Blxst Knows Exactly What He Wants On His Debut EP, ‘No Love Lost’

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After years of producing for some of the industry’s most popular names including Kendrick Lamar and YG, Los Angeles native Blxst looks to take off with his career, one he begins with his debut EP, No Love Lost. The project combines the most ear-pleasing qualities of both R&B and hip-hop, both being genres that he weaves in and out of with ease and impressive finesse. The campaign for No Love Lost dates back to 2019 with his breakout single, “Hurt,” a track that finds him bearing the pain and disappointment of being done wrong by a close friend with a look of undeterred nonchalance. “I can’t sit around waiting on n****s,” he says. “That just ain’t what a hustler do.” The pain cuts deep but his pride is strong enough to handle the grimacing burn that results from the disloyal action.

No Love Lost seeks loyalty, not love, from a ride or die confidant to provide a remedy to the stresses of life’s dangers. It’s a message he makes clear on “Overrated,” as he falls in line with what 21 Savage said on his I Am > I Was highlight track, “Ball w/o You.” “You can love somebody just by being attached / See loyalty is a action / You can love or hate me and still have my back.” Blxst has no interest in having someone who has his heart, rather, he desires someone who has his back and will always be present in his time of need, something the Donell Jones-sampling track highlights. “You know we good, no reason to be explainin,'” he sings. “Just want your loyalty, the love is overrated.” Love as we know it requires too much for Blxst’s liking, from lowering his guard to keeping another person in mind with every move. Loyalty however is a bare minimum commitment and that, to Blxst at least, is enough love for him.

Blxst’s comfort when loyalty leads the way in his relationships is crystal clear. “Wrong Or Right,” one of the many bright spots on No Love Lost, praises his love interest for their unconditional support despite his constant absence while he builds an empire for two. “You be thuggin’ through the lonely nights,” he says. “Always knew you was the soldier type.” Yet, despite this moment of praise, Blxst also seeks confirmation that their tenure as his unconditional confidant will not come to an end in the near future. “You ain’t never folding, right?” he questions. “Even if I’m wrong or right.” However, this bright moment proves to be nothing more than a honeymoon phase that quickly comes to an end.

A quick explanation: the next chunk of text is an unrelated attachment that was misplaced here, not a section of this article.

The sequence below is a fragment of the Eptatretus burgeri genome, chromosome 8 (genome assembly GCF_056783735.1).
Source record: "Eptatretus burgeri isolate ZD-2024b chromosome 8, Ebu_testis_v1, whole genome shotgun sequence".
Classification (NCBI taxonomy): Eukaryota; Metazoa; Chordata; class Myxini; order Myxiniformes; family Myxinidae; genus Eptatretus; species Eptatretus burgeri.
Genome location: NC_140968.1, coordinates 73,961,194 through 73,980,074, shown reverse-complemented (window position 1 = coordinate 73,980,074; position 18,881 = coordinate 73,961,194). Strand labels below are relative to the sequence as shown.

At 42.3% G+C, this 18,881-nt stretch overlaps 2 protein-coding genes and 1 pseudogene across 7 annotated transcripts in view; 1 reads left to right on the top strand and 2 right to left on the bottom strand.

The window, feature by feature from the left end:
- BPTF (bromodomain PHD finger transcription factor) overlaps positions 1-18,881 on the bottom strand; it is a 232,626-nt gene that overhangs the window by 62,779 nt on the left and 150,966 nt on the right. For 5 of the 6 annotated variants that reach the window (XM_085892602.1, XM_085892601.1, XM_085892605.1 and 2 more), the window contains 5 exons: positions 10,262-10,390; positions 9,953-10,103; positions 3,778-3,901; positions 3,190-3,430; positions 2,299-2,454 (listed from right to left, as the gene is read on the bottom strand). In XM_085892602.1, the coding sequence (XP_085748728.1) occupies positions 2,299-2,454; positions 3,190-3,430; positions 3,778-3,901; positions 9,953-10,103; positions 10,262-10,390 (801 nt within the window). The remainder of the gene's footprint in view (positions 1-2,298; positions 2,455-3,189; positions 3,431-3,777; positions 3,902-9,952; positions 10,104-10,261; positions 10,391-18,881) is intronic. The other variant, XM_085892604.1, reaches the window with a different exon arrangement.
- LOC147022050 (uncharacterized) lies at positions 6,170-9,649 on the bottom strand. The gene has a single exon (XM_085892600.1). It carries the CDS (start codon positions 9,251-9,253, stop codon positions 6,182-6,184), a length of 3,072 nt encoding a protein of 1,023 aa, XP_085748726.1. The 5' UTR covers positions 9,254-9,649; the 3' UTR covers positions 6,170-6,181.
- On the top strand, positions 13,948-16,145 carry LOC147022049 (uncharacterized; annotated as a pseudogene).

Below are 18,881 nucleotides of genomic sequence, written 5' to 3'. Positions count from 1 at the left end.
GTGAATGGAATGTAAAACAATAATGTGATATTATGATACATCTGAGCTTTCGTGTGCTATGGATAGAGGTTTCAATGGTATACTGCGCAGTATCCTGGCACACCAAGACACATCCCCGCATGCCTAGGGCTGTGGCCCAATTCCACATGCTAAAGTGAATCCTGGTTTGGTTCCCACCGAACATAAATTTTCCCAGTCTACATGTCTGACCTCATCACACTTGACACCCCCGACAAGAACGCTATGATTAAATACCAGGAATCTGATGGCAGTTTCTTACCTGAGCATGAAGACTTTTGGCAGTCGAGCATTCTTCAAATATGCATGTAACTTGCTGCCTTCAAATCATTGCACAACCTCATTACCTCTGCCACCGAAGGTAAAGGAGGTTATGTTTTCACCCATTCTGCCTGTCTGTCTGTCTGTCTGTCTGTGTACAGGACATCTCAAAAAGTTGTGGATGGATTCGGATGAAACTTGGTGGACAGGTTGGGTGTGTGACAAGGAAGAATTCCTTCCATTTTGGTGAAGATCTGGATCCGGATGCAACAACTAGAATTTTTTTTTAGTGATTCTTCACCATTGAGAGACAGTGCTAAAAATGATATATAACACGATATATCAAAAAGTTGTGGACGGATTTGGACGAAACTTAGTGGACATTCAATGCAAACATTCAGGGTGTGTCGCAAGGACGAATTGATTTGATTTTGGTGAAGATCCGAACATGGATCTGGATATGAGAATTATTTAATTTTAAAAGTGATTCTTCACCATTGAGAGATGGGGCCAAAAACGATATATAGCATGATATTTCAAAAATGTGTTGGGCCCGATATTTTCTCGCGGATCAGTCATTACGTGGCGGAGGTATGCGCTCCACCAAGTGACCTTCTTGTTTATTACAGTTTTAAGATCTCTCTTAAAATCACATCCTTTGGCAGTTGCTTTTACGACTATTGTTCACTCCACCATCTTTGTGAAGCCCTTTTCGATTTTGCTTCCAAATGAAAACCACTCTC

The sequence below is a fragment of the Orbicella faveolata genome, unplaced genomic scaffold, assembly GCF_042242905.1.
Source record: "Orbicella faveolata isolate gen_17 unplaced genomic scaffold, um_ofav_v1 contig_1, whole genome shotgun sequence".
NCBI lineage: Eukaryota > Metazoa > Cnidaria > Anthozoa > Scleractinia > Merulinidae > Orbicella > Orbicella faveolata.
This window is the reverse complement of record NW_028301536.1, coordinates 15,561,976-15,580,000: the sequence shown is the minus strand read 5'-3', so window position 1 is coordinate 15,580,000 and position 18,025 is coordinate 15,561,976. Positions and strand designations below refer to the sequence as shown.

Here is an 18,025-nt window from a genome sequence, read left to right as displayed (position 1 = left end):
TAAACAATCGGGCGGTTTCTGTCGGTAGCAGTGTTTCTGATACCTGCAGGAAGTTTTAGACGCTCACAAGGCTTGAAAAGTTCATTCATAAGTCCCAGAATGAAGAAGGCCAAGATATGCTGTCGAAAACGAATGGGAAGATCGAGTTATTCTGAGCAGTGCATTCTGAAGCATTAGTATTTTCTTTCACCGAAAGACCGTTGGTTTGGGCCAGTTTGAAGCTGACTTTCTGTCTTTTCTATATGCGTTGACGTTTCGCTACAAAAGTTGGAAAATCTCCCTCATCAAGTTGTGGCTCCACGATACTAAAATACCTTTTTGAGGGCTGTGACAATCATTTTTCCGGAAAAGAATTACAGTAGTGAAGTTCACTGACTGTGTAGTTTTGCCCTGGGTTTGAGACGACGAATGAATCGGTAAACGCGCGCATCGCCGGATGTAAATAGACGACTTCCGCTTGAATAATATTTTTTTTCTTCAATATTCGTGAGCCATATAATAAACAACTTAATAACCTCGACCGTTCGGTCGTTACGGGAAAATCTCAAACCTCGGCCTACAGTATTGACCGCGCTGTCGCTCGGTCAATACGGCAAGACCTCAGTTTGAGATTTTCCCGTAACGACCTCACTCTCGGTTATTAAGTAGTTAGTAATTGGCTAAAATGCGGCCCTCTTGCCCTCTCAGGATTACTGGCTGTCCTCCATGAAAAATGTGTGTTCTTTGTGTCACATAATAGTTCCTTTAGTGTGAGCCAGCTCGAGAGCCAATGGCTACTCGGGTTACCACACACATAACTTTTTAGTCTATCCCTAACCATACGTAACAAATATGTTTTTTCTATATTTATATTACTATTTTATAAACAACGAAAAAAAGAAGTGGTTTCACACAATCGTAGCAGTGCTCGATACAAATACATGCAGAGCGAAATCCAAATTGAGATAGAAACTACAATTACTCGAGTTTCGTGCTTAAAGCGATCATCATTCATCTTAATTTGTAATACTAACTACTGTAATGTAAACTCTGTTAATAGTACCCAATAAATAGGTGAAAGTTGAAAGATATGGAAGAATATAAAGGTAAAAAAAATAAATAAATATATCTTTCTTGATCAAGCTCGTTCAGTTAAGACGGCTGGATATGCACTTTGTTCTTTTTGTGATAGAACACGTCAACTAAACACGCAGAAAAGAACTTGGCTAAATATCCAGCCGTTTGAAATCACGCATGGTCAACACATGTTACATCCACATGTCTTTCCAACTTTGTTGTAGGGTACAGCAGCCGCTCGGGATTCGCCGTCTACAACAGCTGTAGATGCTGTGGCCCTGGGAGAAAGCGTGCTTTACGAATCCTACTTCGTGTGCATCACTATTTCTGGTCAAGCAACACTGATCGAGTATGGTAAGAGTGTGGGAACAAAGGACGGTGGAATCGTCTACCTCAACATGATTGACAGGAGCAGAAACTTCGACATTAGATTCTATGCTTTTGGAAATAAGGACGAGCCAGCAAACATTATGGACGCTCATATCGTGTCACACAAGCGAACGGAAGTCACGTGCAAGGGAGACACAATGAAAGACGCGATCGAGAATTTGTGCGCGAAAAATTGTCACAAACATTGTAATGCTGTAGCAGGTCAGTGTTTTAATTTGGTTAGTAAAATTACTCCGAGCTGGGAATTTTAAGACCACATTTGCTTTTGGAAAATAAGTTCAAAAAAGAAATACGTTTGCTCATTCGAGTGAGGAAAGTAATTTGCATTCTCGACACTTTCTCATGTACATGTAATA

While the hustle continues for Blxst, the lonely nights also add up for his love interest on “Be Alone.” A once-thrilling ride has been reduced to a boring routine, one that has far lost its appeal and adrenaline-fueled satisfaction. Soon, complaints about his presence (“You be trippin’ on the time we don’t spend”) and fears that come with his occupation (“You be paranoid hearing sirens again”) rain on him. These complaints and fears confuse Blxst as he believed the relationship’s roles were well-defined. “I thought you wanted a hustler, girl, it come with that,” he sings before adding on the chorus, “You signed up, said you’d ride to the end.” Blxst condemns the feelings of his love interest despite being completely worthy of some condemnation of his own as he fails to realize that his perception of love, which emphasizes loyalty above all else, is not common practice to most individuals.

As the EP concludes, passing through “Just Say’n” and “Searching,” Blxst once again ends up as a lone ranger left to wander the streets in hopes of finding a new partner who fits his lifestyle. His perils with love come from approaching it like a written contract, listing the terms that come with being with him while leaving no room for compromise or adjustments down the road. Compromise is a foundational aspect of love, but the unpredictability that comes with its presence is something Blxst can’t cater to as it interferes with his hustler’s ambition and tunnel-visioned focus to make it out of his current situation. While it may be tolerable in the beginning, its inconvenience and the sacrifice it requires from his partner become unbearable in the end.

The phrase “no love lost” signals the continued presence of love despite the end of a relationship, but Blxst himself admits loyalty replaces love in his romantic endeavors and when they fail to last, he seemingly comes out unscathed with love since what was never given can’t be lost. However, the point Blxst seems to make on this project is despite failing to land upon his ideal ride or die confidant, Blxst escapes the mess without having to lower his guard and give away love. Because of this, he may never experience the true beauty of love, but Blxst finds resolve in knowing he’ll also never have to experience its pains. All in all, No Love Lost emphasizes the flaws of a man whose only goal is to be a flawless hustler.

No Love Lost is out now via Red Bull Records and Evgle. Get it here.